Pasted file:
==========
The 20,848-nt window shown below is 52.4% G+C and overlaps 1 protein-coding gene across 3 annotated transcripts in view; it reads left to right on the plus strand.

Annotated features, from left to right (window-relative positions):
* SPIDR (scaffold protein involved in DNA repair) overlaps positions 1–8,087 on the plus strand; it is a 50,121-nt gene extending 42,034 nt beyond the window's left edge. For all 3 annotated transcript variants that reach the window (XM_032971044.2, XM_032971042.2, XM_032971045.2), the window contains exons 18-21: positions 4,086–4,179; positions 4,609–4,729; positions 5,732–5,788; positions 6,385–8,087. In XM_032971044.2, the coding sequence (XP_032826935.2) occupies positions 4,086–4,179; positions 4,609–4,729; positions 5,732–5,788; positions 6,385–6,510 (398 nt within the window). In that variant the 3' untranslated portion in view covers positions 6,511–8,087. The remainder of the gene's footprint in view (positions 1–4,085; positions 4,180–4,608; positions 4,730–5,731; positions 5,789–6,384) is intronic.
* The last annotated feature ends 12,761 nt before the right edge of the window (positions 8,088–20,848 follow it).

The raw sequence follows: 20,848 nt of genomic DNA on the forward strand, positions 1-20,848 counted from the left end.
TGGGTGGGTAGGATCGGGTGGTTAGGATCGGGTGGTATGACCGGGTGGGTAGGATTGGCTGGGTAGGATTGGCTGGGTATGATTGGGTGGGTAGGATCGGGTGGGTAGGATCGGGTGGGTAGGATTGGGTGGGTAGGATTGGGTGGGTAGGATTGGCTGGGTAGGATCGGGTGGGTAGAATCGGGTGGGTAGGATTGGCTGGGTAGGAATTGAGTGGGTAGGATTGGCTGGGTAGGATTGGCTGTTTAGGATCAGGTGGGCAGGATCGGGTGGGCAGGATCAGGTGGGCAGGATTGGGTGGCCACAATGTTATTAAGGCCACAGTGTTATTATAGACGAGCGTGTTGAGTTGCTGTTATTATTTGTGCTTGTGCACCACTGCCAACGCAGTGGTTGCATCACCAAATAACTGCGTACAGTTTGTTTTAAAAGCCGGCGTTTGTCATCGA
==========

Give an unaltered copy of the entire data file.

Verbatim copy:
The 20,848-nt window shown below is 52.4% G+C and overlaps 1 protein-coding gene across 3 annotated transcripts in view; it reads left to right on the plus strand.

Annotated features, from left to right (window-relative positions):
* SPIDR (scaffold protein involved in DNA repair) overlaps positions 1–8,087 on the plus strand; it is a 50,121-nt gene extending 42,034 nt beyond the window's left edge. For all 3 annotated transcript variants that reach the window (XM_032971044.2, XM_032971042.2, XM_032971045.2), the window contains exons 18-21: positions 4,086–4,179; positions 4,609–4,729; positions 5,732–5,788; positions 6,385–8,087. In XM_032971044.2, the coding sequence (XP_032826935.2) occupies positions 4,086–4,179; positions 4,609–4,729; positions 5,732–5,788; positions 6,385–6,510 (398 nt within the window). In that variant the 3' untranslated portion in view covers positions 6,511–8,087. The remainder of the gene's footprint in view (positions 1–4,085; positions 4,180–4,608; positions 4,730–5,731; positions 5,789–6,384) is intronic.
* The last annotated feature ends 12,761 nt before the right edge of the window (positions 8,088–20,848 follow it).

The raw sequence follows: 20,848 nt of genomic DNA on the forward strand, positions 1-20,848 counted from the left end.
TGGGTGGGTAGGATCGGGTGGTTAGGATCGGGTGGTATGACCGGGTGGGTAGGATTGGCTGGGTAGGATTGGCTGGGTATGATTGGGTGGGTAGGATCGGGTGGGTAGGATCGGGTGGGTAGGATTGGGTGGGTAGGATTGGGTGGGTAGGATTGGCTGGGTAGGATCGGGTGGGTAGAATCGGGTGGGTAGGATTGGCTGGGTAGGAATTGAGTGGGTAGGATTGGCTGGGTAGGATTGGCTGTTTAGGATCAGGTGGGCAGGATCGGGTGGGCAGGATCAGGTGGGCAGGATTGGGTGGCCACAATGTTATTAAGGCCACAGTGTTATTATAGACGAGCGTGTTGAGTTGCTGTTATTATTTGTGCTTGTGCACCACTGCCAACGCAGTGGTTGCATCACCAAATAACTGCGTACAGTTTGTTTTAAAAGCCGGCGTTTGTCATCGA